Creating long-term sustainability is a challenge for many open science and open access infrastructures and building longer-term partnerships is key.
Creating long-term sustainability is a challenge for many open science and open access infrastructures. They often rely on time-limited grant funding for both development and operations, rather than structural support from research organisations and research funders. SCOSS is functioning as a framework for organising this more structured funding, by presenting a carefully vetted selection of critical infrastructures to the global community of OA/OS stakeholders with an appeal for monetary support. When liaising with academic libraries, SCOSS tries to focus on their consortia to improve efficiency and reduce the administrative burden for both research organisations and infrastructures. Some research funders have started to pledge as well.
As part of the SCOSS pledging campaigns, organisations from across the globe financially contribute for a period of one to three years in the first instance, to provide the infrastructures with mid-term support needed to meet their specific goals for SCOSS funding and to support their operations. The hope is that this will also lead to longer-term relationships between infrastructures and their funders and users, e.g. through governance models that include representation from supporting organisations.
Strength in numbers
The diverse group of over 10 infrastructures constitute the SCOSS Family. This small community of practice provides valuable opportunities for exchanging experiences, challenges and best practices, especially since they are at different stages of their own ‘life cycle’ as well as of the SCOSS funding cycle. Each SCOSS infrastructure differs in how it builds relationships with its users and with potential supporters.
Some, like arXiv and DOAJ, are long-established infrastructures who are nonetheless often actively (re)thinking their membership and governance models, while others are more recently established and are starting up funding models and processes to support themselves going forward. Other members of the SCOSS Family, like PKP and OpenCitations, are nearing the end of their 3-year SCOSS funding cycle and are therefore actively thinking about maintaining long-term relationships with the institutions that have supported them so far since their work is by no means done.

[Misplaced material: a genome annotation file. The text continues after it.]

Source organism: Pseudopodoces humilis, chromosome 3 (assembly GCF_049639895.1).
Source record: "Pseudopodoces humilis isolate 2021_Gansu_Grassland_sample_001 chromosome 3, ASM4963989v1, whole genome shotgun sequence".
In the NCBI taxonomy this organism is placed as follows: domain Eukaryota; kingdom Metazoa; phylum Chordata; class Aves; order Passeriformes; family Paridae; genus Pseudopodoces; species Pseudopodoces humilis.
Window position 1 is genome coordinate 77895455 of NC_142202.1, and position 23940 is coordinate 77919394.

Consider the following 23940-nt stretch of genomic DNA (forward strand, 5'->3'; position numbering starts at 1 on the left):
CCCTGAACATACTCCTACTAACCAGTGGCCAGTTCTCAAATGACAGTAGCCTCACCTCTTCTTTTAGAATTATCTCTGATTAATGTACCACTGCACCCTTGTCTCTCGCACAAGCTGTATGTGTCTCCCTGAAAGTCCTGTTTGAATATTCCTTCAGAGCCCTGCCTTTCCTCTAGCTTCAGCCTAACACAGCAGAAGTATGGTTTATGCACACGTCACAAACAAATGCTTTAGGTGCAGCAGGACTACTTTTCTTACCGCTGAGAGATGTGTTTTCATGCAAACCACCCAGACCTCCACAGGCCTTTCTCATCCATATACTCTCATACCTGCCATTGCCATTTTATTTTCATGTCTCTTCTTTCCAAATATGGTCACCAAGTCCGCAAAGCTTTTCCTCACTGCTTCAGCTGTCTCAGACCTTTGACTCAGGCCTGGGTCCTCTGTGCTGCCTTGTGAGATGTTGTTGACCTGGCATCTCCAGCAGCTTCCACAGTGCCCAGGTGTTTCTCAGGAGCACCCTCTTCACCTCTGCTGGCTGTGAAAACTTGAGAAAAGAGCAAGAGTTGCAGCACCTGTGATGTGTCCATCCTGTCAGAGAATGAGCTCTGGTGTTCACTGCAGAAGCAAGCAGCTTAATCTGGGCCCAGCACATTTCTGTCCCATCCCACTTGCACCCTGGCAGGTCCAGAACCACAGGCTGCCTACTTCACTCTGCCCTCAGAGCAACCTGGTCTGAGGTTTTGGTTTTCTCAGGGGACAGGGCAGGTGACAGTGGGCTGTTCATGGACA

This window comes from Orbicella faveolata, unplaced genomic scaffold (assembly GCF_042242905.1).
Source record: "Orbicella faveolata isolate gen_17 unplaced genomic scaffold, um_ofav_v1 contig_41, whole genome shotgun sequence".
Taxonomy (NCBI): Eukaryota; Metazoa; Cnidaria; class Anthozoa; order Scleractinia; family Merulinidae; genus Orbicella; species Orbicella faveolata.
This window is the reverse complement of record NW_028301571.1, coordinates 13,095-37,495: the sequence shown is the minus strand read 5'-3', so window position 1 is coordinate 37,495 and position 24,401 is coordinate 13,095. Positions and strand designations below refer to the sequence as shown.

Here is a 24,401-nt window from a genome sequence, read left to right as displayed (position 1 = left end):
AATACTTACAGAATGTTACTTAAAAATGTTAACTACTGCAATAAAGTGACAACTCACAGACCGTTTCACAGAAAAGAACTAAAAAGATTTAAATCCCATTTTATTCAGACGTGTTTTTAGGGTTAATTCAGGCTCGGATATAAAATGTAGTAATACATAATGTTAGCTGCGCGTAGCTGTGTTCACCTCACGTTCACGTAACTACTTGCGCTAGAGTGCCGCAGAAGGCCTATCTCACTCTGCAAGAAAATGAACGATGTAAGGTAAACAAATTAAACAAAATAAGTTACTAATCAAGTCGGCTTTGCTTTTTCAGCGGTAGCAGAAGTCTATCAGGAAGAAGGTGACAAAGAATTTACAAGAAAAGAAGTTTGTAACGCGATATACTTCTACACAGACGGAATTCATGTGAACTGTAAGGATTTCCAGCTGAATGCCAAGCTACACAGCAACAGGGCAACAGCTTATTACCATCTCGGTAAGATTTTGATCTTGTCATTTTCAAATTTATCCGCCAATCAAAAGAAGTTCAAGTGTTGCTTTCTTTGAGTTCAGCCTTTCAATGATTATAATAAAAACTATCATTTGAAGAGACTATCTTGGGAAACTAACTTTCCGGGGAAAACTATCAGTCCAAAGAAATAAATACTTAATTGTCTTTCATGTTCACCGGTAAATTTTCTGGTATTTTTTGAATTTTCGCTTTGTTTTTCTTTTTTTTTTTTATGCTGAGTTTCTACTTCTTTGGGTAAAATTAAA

To make use of these diverse perspectives and experiences, and to strengthen the connection between the SCOSS infrastructures, two online SCOSS Family working meetings were held in 2023 to discuss strategies for longer-term funding. A number of challenges were identified at these meetings, as well as some ideas of potential approaches to meet these challenges, either collectively or by each infrastructure.
The group identified common challenges which centred around the effort required in reaching (new) pledging organisations or consortia, limited success in getting organisations to renew their financial support, and the expanding landscape of infrastructures looking for support.
For many infrastructures, promotional efforts require significant time investment, which often means balancing operational resources with those needed for promotion and outreach. In addition to trying to reach new potential supporters, keeping organisations engaged in the mid to long term often proves challenging – both in terms of pure administrative workload (with changes in staff on both sides, uncertainty as to when is the optimal time for outreach) as well as difficulties in securing longer-term funding in times of shrinking budgets and increasing demands for support to open initiatives. Where infrastructures are successful in broadening their support base, this often requires rethinking membership models and ways of engagement, i.e. the need for strategic scaling.
SCOSS Family members pointed out that SCOSS plays an important role in providing visibility to key or core infrastructure through its campaigns, and SCOSS makes essential connections to important stakeholders during the three-year funding cycle. Once the three years come to an end or if SCOSS infrastructures have reached their targets, it is not always clear to pledging organisations that financial support is still needed to continue essential work. An additional challenge is that organisations sometimes assume that their contribution through SCOSS campaigns automatically supports all SCOSS infrastructures, which is not the case.